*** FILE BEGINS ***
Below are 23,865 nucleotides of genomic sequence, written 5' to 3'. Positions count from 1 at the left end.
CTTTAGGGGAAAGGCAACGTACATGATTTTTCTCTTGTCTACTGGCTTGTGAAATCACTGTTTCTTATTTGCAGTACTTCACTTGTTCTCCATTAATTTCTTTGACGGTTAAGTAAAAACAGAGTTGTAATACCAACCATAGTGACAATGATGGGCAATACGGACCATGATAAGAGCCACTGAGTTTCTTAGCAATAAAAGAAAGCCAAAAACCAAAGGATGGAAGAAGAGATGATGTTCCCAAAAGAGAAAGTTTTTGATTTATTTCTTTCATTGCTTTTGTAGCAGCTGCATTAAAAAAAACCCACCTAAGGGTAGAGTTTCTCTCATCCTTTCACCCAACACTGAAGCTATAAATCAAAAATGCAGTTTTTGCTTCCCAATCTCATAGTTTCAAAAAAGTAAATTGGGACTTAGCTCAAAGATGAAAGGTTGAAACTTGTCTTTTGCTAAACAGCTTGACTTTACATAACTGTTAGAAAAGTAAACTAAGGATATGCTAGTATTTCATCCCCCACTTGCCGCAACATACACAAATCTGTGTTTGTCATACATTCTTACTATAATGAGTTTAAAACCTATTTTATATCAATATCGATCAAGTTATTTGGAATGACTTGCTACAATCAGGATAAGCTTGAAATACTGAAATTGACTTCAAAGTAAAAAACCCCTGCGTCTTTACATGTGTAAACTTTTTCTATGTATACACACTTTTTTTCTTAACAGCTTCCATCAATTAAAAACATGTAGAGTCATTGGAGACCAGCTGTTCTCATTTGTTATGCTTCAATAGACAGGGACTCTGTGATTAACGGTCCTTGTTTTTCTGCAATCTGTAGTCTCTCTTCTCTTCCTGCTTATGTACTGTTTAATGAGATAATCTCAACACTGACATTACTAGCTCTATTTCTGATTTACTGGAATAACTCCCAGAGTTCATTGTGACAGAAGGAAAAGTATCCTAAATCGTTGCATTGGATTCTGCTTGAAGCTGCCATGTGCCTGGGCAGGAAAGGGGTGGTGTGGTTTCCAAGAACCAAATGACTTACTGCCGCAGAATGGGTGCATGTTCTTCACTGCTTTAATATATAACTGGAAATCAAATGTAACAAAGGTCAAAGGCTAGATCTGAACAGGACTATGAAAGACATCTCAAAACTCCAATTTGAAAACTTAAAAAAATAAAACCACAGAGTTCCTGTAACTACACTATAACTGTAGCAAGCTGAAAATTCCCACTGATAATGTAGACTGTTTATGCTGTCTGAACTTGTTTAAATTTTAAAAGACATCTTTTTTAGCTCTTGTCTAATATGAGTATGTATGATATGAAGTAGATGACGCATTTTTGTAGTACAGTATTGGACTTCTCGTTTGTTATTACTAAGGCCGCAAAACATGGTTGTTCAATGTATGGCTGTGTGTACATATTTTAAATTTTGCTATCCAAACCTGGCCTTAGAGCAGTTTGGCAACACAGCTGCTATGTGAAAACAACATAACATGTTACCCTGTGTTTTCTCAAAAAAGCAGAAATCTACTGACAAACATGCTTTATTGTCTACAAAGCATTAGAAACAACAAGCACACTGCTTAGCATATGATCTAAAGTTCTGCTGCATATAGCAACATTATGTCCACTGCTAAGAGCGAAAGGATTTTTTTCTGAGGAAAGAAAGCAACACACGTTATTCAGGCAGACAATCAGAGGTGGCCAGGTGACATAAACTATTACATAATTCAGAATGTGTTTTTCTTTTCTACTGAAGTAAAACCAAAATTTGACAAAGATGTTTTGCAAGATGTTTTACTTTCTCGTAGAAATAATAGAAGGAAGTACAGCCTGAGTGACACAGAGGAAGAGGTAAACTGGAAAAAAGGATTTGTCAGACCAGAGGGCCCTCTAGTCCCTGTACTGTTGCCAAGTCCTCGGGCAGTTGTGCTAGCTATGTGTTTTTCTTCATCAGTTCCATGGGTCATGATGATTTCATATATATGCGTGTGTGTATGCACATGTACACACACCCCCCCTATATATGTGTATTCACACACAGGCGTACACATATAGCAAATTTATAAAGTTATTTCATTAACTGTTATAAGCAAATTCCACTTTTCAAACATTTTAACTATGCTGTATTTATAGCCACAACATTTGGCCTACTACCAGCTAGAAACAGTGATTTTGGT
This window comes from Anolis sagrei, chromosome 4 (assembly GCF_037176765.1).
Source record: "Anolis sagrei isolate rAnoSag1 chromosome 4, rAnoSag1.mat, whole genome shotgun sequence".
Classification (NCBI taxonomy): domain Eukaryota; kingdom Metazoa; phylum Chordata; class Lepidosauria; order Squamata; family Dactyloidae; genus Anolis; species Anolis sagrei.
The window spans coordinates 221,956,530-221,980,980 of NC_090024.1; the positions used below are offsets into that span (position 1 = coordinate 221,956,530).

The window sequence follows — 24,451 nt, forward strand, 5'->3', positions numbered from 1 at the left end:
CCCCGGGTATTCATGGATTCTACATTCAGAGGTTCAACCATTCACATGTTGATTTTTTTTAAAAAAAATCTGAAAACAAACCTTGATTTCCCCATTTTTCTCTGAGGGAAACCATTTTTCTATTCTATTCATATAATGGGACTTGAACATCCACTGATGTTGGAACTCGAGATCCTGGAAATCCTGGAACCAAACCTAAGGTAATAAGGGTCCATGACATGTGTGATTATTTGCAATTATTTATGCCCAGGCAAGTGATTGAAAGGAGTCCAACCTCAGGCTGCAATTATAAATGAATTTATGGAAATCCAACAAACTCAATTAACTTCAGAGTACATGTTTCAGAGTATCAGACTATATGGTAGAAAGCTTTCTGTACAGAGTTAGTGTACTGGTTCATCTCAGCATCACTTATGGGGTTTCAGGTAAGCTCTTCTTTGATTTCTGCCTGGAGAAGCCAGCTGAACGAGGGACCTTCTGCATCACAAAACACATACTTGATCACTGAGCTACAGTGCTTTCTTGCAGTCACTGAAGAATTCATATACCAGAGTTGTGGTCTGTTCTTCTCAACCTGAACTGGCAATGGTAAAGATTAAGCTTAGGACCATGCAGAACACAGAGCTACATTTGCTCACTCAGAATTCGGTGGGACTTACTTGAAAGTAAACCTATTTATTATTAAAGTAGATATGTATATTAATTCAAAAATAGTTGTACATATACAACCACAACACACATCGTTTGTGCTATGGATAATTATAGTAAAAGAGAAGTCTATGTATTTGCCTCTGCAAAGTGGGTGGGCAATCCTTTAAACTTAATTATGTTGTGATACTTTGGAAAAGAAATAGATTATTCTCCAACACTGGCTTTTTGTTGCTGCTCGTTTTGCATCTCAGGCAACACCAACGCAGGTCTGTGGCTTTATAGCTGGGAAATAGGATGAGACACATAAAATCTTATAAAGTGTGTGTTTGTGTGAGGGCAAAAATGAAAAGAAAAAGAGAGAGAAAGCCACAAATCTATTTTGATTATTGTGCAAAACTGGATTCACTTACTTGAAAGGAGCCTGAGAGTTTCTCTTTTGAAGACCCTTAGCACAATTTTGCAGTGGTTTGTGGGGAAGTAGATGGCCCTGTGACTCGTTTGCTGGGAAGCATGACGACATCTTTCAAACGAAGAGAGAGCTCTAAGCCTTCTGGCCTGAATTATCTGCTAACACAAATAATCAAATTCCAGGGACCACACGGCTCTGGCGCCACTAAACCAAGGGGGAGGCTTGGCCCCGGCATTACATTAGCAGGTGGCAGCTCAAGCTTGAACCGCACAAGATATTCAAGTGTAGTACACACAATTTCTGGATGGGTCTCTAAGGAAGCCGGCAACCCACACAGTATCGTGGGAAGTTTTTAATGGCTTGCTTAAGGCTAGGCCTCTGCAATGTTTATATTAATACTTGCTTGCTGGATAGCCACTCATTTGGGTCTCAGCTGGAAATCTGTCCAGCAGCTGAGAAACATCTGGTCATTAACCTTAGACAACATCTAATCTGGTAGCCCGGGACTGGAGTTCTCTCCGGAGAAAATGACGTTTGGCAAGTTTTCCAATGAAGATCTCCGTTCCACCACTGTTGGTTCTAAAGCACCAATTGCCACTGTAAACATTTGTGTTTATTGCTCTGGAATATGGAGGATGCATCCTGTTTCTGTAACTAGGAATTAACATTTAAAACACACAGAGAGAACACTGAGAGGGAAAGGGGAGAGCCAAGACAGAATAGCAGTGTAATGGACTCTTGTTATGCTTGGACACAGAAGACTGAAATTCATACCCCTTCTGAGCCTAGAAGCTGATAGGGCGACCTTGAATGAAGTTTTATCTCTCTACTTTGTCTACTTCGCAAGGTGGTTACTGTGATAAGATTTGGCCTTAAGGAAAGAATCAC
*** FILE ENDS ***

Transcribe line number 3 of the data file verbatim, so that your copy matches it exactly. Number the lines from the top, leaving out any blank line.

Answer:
This window comes from Anolis sagrei, chromosome 4 (assembly GCF_037176765.1).